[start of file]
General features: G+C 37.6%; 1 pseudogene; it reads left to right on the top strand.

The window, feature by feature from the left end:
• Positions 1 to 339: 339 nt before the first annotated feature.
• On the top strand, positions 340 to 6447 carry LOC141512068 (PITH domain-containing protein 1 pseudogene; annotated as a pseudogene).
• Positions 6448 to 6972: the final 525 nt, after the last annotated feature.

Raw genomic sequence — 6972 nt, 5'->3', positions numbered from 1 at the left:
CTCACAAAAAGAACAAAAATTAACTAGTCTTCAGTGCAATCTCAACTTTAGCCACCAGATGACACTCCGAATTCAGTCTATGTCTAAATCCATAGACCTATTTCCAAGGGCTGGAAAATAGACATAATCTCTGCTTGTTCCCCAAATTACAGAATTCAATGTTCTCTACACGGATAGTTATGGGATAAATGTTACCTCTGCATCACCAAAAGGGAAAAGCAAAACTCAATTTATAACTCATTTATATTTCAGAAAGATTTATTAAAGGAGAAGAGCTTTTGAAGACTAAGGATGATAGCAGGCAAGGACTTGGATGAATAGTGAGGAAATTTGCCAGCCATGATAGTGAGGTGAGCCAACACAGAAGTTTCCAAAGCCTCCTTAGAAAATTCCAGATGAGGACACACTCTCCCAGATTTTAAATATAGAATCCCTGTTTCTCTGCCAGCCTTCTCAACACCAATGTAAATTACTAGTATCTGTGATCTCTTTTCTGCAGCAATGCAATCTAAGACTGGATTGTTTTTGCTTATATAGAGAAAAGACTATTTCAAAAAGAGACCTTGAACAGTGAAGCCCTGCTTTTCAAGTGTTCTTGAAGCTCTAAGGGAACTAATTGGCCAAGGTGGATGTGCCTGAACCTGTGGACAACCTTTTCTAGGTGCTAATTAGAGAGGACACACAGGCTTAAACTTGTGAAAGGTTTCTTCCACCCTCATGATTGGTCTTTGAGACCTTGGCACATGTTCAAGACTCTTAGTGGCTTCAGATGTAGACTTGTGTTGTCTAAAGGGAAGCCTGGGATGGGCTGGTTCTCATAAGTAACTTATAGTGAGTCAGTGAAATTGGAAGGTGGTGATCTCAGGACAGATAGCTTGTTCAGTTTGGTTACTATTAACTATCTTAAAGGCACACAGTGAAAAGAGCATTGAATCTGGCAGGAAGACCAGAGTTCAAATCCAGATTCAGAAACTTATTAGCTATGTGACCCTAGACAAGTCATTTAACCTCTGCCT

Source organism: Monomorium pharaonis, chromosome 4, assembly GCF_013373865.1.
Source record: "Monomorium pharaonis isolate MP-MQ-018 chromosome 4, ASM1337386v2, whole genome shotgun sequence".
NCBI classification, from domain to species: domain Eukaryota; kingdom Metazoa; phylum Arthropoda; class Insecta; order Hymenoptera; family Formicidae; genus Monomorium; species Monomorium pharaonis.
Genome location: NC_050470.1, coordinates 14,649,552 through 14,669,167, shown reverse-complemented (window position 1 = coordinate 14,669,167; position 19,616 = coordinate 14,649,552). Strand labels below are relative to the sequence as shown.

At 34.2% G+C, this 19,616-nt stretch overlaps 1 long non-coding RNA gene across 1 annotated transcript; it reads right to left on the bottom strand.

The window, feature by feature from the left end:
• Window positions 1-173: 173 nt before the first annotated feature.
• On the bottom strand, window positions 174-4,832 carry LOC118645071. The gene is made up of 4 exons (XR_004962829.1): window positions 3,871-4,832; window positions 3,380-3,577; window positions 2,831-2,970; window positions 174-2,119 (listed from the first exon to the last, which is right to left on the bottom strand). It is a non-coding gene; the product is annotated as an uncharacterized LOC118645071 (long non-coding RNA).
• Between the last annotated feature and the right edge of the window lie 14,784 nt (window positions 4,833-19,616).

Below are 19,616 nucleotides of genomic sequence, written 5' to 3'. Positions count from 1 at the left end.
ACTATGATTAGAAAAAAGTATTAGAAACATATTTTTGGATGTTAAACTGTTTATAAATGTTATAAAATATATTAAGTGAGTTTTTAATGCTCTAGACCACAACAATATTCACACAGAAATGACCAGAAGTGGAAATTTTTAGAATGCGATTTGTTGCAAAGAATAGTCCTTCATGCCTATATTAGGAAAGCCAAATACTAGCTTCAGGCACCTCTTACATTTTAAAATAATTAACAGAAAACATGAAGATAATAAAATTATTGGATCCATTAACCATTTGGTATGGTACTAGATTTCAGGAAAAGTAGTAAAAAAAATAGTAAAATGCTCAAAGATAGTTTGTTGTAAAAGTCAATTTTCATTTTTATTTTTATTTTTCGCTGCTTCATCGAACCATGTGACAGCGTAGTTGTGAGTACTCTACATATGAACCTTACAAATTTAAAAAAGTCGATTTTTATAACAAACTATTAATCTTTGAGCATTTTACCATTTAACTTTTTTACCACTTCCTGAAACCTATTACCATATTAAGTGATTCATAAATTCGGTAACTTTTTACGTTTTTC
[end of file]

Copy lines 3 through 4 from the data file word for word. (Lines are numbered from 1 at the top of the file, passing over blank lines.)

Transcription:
• Positions 1 to 339: 339 nt before the first annotated feature.
• On the top strand, positions 340 to 6447 carry LOC141512068 (PITH domain-containing protein 1 pseudogene; annotated as a pseudogene).